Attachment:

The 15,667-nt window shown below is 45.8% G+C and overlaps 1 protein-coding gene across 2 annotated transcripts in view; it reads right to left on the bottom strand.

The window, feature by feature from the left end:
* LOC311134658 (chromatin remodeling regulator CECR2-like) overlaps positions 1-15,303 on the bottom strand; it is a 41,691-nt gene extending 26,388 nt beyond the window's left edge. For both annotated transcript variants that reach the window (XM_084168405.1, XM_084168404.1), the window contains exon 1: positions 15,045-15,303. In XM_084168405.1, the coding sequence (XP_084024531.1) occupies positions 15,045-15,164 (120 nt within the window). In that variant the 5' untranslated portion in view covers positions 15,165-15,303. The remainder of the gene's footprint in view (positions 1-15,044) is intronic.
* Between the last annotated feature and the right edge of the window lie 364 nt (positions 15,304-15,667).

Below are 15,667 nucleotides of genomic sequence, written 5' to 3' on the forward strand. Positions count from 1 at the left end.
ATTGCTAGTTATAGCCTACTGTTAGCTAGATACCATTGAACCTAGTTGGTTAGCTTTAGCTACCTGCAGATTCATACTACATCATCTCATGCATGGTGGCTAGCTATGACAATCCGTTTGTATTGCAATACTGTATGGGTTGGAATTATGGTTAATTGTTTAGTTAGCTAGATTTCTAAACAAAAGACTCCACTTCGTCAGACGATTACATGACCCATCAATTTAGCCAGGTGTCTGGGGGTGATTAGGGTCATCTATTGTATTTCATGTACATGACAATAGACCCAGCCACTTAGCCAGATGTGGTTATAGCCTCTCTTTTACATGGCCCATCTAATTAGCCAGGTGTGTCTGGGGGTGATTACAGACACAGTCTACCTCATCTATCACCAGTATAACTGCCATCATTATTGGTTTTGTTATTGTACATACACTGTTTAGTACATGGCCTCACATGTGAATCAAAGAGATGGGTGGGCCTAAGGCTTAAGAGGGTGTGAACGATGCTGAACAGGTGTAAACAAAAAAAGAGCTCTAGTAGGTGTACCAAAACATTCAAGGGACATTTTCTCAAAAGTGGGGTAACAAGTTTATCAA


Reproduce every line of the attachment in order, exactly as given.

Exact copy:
The 15,667-nt window shown below is 45.8% G+C and overlaps 1 protein-coding gene across 2 annotated transcripts in view; it reads right to left on the bottom strand.

The window, feature by feature from the left end:
* LOC311134658 (chromatin remodeling regulator CECR2-like) overlaps positions 1-15,303 on the bottom strand; it is a 41,691-nt gene extending 26,388 nt beyond the window's left edge. For both annotated transcript variants that reach the window (XM_084168405.1, XM_084168404.1), the window contains exon 1: positions 15,045-15,303. In XM_084168405.1, the coding sequence (XP_084024531.1) occupies positions 15,045-15,164 (120 nt within the window). In that variant the 5' untranslated portion in view covers positions 15,165-15,303. The remainder of the gene's footprint in view (positions 1-15,044) is intronic.
* Between the last annotated feature and the right edge of the window lie 364 nt (positions 15,304-15,667).

Below are 15,667 nucleotides of genomic sequence, written 5' to 3' on the forward strand. Positions count from 1 at the left end.
ATTGCTAGTTATAGCCTACTGTTAGCTAGATACCATTGAACCTAGTTGGTTAGCTTTAGCTACCTGCAGATTCATACTACATCATCTCATGCATGGTGGCTAGCTATGACAATCCGTTTGTATTGCAATACTGTATGGGTTGGAATTATGGTTAATTGTTTAGTTAGCTAGATTTCTAAACAAAAGACTCCACTTCGTCAGACGATTACATGACCCATCAATTTAGCCAGGTGTCTGGGGGTGATTAGGGTCATCTATTGTATTTCATGTACATGACAATAGACCCAGCCACTTAGCCAGATGTGGTTATAGCCTCTCTTTTACATGGCCCATCTAATTAGCCAGGTGTGTCTGGGGGTGATTACAGACACAGTCTACCTCATCTATCACCAGTATAACTGCCATCATTATTGGTTTTGTTATTGTACATACACTGTTTAGTACATGGCCTCACATGTGAATCAAAGAGATGGGTGGGCCTAAGGCTTAAGAGGGTGTGAACGATGCTGAACAGGTGTAAACAAAAAAAGAGCTCTAGTAGGTGTACCAAAACATTCAAGGGACATTTTCTCAAAAGTGGGGTAACAAGTTTATCAA